The Tiny Exercise The Healthiest Couples Practice Daily Without Skipping

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Joined: Nov 2022

Photo: TimeImage Production / Shutterstock The Tiny Exercise The Healthiest Couples Practice Daily Without Skipping

If you want to create healthy relationships in your life with the people you love, developing good habits — like a daily gratitude practice — can help deepen your connection with them. Gratitude is an incredibly beneficial habit to develop. It might actually be one of the most necessary parts of any romantic relationship.

Expressing authentic and specific gratitude for your partner consistently is a relationship with what oxygen is for your lungs. You can live on diminished oxygen, for sure; visit high altitudes to understand this feeling. Breathing becomes something you actively think about.

Your ability and desire to express authentic gratitude in your key relationship is something you think about in the beginning and over time, much like coming down the mountain, it becomes a part of who and how you are. Several key reasons relationships are fostering expressed gratitude are happier, healthier, and more resilient than those that do not. The key distinction that’s important here is that gratitude is expressed. So often, you think good, kind, and loving thoughts but you never tell your partner these thoughts.



Just imagine you only heard from your partner that they loved you once and it was expected to sustain you for the next twenty years of your relationship. You would feel like the oxygen in your lungs was no longer available in a very short time. Expressing gratitude authentically, consistently, and with specificity helps to ensure your relationship “oxygen level” is always full.

The first impact of expressed gratitude is to establish and deepen the communal strength of your relationship. Communal strength refers to the degree of responsibility for a partner’s welfare and is referenced in depth in a study that demonstrated how gratitude has a direct correlation to a relationship with communal strength. You know that building muscle while you’re not ill will help you maintain your ability to be healthy in the future? Well, gratitude works the same way; it’s a relationship “muscle.” When you feel and act in this sense of responsibility or joint relationship, you’re an active part of how the relationship forms and supports the growth of each party in the relationship.

As the communal strength of the relationship deepens, it becomes a place for each person to refine the “being” they’re meant to be. The safety of a relationship steeped in gratitude allows for the tough stuff to be worked out with grace, love, and accountability. As each member of the relationship evolves, so does the relationship. One of the amazing things that happen is when the relationship begins to develop its own “couples’ resilience”, which means that you and your partner will have the strength and experience to push through the difficult times ahead, whatever they may be. This refinement comes with time and perhaps some struggle, but each time the relationship makes it through a new difficulty, your communal strength as partners increases.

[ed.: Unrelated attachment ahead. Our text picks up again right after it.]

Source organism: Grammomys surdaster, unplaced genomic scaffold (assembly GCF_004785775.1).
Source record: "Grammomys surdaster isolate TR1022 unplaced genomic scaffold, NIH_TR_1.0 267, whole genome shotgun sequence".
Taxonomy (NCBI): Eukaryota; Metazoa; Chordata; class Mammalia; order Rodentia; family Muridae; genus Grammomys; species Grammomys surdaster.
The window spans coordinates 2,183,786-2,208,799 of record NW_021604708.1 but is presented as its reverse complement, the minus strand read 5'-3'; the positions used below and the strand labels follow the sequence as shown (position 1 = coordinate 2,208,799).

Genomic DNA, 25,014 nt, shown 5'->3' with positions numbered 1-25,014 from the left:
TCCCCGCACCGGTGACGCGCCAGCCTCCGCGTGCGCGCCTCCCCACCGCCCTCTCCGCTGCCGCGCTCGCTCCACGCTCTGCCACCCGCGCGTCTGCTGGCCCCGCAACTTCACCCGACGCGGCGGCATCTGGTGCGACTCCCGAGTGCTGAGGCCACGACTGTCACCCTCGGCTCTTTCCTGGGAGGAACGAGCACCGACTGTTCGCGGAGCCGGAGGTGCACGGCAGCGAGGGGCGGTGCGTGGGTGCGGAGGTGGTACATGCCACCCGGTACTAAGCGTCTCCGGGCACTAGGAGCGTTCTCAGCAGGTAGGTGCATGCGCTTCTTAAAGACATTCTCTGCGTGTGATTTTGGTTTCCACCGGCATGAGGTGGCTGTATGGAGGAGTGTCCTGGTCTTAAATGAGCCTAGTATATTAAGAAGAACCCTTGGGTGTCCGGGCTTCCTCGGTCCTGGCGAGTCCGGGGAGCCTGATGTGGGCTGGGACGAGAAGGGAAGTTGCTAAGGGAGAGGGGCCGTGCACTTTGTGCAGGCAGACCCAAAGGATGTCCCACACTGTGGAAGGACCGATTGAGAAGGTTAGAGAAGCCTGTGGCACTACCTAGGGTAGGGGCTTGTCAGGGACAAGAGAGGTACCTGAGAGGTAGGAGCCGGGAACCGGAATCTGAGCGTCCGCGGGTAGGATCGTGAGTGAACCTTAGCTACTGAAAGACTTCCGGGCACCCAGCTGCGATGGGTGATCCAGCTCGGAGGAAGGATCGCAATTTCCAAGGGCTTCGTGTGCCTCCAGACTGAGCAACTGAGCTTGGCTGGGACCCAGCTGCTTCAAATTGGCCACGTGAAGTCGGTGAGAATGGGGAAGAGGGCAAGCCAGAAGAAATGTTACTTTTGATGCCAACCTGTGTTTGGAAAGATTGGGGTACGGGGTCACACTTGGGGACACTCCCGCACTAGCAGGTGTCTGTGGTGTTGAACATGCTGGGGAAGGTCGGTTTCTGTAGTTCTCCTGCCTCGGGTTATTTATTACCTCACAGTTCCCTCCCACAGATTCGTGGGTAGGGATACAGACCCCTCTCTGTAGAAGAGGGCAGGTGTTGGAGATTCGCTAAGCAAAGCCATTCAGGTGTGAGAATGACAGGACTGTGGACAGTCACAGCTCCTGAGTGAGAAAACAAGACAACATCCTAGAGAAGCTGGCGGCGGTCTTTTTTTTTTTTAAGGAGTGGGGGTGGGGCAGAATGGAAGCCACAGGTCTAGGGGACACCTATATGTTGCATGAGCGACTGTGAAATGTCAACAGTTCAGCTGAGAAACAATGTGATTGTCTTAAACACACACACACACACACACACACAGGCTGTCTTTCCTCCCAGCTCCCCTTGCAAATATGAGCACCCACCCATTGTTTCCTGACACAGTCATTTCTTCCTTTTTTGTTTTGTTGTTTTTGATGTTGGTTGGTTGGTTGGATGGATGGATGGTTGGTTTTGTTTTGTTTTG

Secondly, relationships under stress (not abusive in any way) also benefit greatly from the gratitude that is shared. According to a study, gratitude creates a tighter, healthier relationship between the person expressing gratitude and the person they’re expressing it to, which means your relationship will become stronger just by being grateful. Gratitude may even be an amazing tool to assist relationships in a “rut” or that are mildly neglected.

Often when working with couples in key transitions in their relationships, like people suffering from the death of a child, or “empty nesters”, those going through retirement, etc., a shared gratitude practice is key in assisting the couple through the transition. You’ll both have compassion for each other in a time when you need it, deeply. The way you feel in your relationship is key to your desire and willingness to remain in the relationship. Simply put, gratitude feels good!



Thirdly, gratitude sets the stage for the ability for forgiveness within a healthy relationship. Let’s face it: People are fallible and being in a relationship that offers you the ability to receive and extend forgiveness is vital to your personal growth. Everyone has messed up and hoped that the people in your life would love you anyway.

Gratitude paves the way for forgiveness. When you’re part of a relationship that has gratitude as a core part of its foundation, you have a place that will love and accept you despite — and at times because of — the mistakes you made along the journey.

Please note that this isn’t referring to the “deal breakers” that all relationships will have. But there are common occurrences that happen in everyday life, and even some bigger ones that require forgiveness to get past. People make mistakes, and the simple truth is that it requires gratitude to make forgiveness work. When you forgive one another, you’ll both be more grateful and you’ll deepen your connection to one another and your relationship.

Happy and healthy relationships are so worth the investment because they offer so much in return. The ability to co-create a place to call “home” no matter where you are can transcend the experience of being human. It is in a relationship that you’re most able to work out many of life’s greatest lessons. You’ll share life’s greatest heartaches and celebrate life’s joys. Gratitude is an amazing response to building a better, healthier relationship — are you expressing it daily in yours?

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Alexsys Thompson MLC, BCC is an integration coach, creator of the Trybal Gratitude Journals, and best-selling author.

Source: YourTango


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